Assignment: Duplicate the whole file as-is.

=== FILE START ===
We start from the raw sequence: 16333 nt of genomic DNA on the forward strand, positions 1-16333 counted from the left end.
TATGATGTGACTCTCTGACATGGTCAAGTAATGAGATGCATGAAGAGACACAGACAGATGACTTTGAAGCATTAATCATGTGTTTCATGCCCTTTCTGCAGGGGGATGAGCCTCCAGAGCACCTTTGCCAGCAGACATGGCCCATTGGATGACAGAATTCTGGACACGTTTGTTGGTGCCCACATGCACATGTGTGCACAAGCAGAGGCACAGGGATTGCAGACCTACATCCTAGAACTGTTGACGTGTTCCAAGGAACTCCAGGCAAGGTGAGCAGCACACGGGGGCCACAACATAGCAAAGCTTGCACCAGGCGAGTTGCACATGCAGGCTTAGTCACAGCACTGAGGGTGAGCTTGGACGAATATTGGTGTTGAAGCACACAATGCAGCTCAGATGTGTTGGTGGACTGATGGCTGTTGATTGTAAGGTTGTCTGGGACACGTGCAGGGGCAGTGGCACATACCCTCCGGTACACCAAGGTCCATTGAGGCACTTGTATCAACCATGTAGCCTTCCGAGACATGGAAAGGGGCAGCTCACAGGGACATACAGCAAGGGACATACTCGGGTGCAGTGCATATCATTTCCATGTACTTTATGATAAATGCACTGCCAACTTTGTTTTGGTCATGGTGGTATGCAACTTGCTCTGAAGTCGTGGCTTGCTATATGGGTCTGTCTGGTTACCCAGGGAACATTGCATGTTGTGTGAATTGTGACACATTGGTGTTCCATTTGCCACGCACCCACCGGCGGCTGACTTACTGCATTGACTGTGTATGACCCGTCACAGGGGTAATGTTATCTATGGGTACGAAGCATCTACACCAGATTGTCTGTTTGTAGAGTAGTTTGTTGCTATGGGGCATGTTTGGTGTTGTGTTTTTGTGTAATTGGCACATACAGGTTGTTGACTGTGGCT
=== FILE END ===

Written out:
We start from the raw sequence: 16333 nt of genomic DNA on the forward strand, positions 1-16333 counted from the left end.
TATGATGTGACTCTCTGACATGGTCAAGTAATGAGATGCATGAAGAGACACAGACAGATGACTTTGAAGCATTAATCATGTGTTTCATGCCCTTTCTGCAGGGGGATGAGCCTCCAGAGCACCTTTGCCAGCAGACATGGCCCATTGGATGACAGAATTCTGGACACGTTTGTTGGTGCCCACATGCACATGTGTGCACAAGCAGAGGCACAGGGATTGCAGACCTACATCCTAGAACTGTTGACGTGTTCCAAGGAACTCCAGGCAAGGTGAGCAGCACACGGGGGCCACAACATAGCAAAGCTTGCACCAGGCGAGTTGCACATGCAGGCTTAGTCACAGCACTGAGGGTGAGCTTGGACGAATATTGGTGTTGAAGCACACAATGCAGCTCAGATGTGTTGGTGGACTGATGGCTGTTGATTGTAAGGTTGTCTGGGACACGTGCAGGGGCAGTGGCACATACCCTCCGGTACACCAAGGTCCATTGAGGCACTTGTATCAACCATGTAGCCTTCCGAGACATGGAAAGGGGCAGCTCACAGGGACATACAGCAAGGGACATACTCGGGTGCAGTGCATATCATTTCCATGTACTTTATGATAAATGCACTGCCAACTTTGTTTTGGTCATGGTGGTATGCAACTTGCTCTGAAGTCGTGGCTTGCTATATGGGTCTGTCTGGTTACCCAGGGAACATTGCATGTTGTGTGAATTGTGACACATTGGTGTTCCATTTGCCACGCACCCACCGGCGGCTGACTTACTGCATTGACTGTGTATGACCCGTCACAGGGGTAATGTTATCTATGGGTACGAAGCATCTACACCAGATTGTCTGTTTGTAGAGTAGTTTGTTGCTATGGGGCATGTTTGGTGTTGTGTTTTTGTGTAATTGGCACATACAGGTTGTTGACTGTGGCT